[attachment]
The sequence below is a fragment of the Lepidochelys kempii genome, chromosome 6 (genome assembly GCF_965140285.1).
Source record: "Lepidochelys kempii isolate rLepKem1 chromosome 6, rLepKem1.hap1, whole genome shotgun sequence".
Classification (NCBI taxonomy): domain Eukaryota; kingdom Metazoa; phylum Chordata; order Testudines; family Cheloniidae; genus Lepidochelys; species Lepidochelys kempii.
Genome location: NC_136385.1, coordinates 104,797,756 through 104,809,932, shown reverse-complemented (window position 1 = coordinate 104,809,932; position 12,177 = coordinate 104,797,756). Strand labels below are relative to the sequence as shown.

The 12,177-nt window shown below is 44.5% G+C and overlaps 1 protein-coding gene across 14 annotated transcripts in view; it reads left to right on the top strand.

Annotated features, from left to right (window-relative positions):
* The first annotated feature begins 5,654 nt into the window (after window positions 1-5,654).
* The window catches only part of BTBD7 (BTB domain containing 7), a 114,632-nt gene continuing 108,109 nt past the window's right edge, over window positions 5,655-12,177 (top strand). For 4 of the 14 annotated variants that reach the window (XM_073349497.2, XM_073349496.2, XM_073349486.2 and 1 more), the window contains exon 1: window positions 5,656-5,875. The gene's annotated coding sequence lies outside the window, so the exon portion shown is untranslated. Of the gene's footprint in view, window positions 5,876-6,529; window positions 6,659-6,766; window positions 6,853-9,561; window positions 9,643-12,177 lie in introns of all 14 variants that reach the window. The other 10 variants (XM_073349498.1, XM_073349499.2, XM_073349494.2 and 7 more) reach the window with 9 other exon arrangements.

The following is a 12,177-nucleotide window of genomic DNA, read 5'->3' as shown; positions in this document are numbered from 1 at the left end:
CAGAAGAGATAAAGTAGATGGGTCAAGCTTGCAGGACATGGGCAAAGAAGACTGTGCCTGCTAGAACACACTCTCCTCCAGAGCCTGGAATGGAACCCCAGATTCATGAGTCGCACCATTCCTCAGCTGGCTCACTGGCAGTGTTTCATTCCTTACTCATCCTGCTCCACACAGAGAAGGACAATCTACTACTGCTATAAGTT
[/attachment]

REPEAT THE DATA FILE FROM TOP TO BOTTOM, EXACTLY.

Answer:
The sequence below is a fragment of the Lepidochelys kempii genome, chromosome 6 (genome assembly GCF_965140285.1).
Source record: "Lepidochelys kempii isolate rLepKem1 chromosome 6, rLepKem1.hap1, whole genome shotgun sequence".
Classification (NCBI taxonomy): domain Eukaryota; kingdom Metazoa; phylum Chordata; order Testudines; family Cheloniidae; genus Lepidochelys; species Lepidochelys kempii.
Genome location: NC_136385.1, coordinates 104,797,756 through 104,809,932, shown reverse-complemented (window position 1 = coordinate 104,809,932; position 12,177 = coordinate 104,797,756). Strand labels below are relative to the sequence as shown.

The 12,177-nt window shown below is 44.5% G+C and overlaps 1 protein-coding gene across 14 annotated transcripts in view; it reads left to right on the top strand.

Annotated features, from left to right (window-relative positions):
* The first annotated feature begins 5,654 nt into the window (after window positions 1-5,654).
* The window catches only part of BTBD7 (BTB domain containing 7), a 114,632-nt gene continuing 108,109 nt past the window's right edge, over window positions 5,655-12,177 (top strand). For 4 of the 14 annotated variants that reach the window (XM_073349497.2, XM_073349496.2, XM_073349486.2 and 1 more), the window contains exon 1: window positions 5,656-5,875. The gene's annotated coding sequence lies outside the window, so the exon portion shown is untranslated. Of the gene's footprint in view, window positions 5,876-6,529; window positions 6,659-6,766; window positions 6,853-9,561; window positions 9,643-12,177 lie in introns of all 14 variants that reach the window. The other 10 variants (XM_073349498.1, XM_073349499.2, XM_073349494.2 and 7 more) reach the window with 9 other exon arrangements.

The following is a 12,177-nucleotide window of genomic DNA, read 5'->3' as shown; positions in this document are numbered from 1 at the left end:
CAGAAGAGATAAAGTAGATGGGTCAAGCTTGCAGGACATGGGCAAAGAAGACTGTGCCTGCTAGAACACACTCTCCTCCAGAGCCTGGAATGGAACCCCAGATTCATGAGTCGCACCATTCCTCAGCTGGCTCACTGGCAGTGTTTCATTCCTTACTCATCCTGCTCCACACAGAGAAGGACAATCTACTACTGCTATAAGTT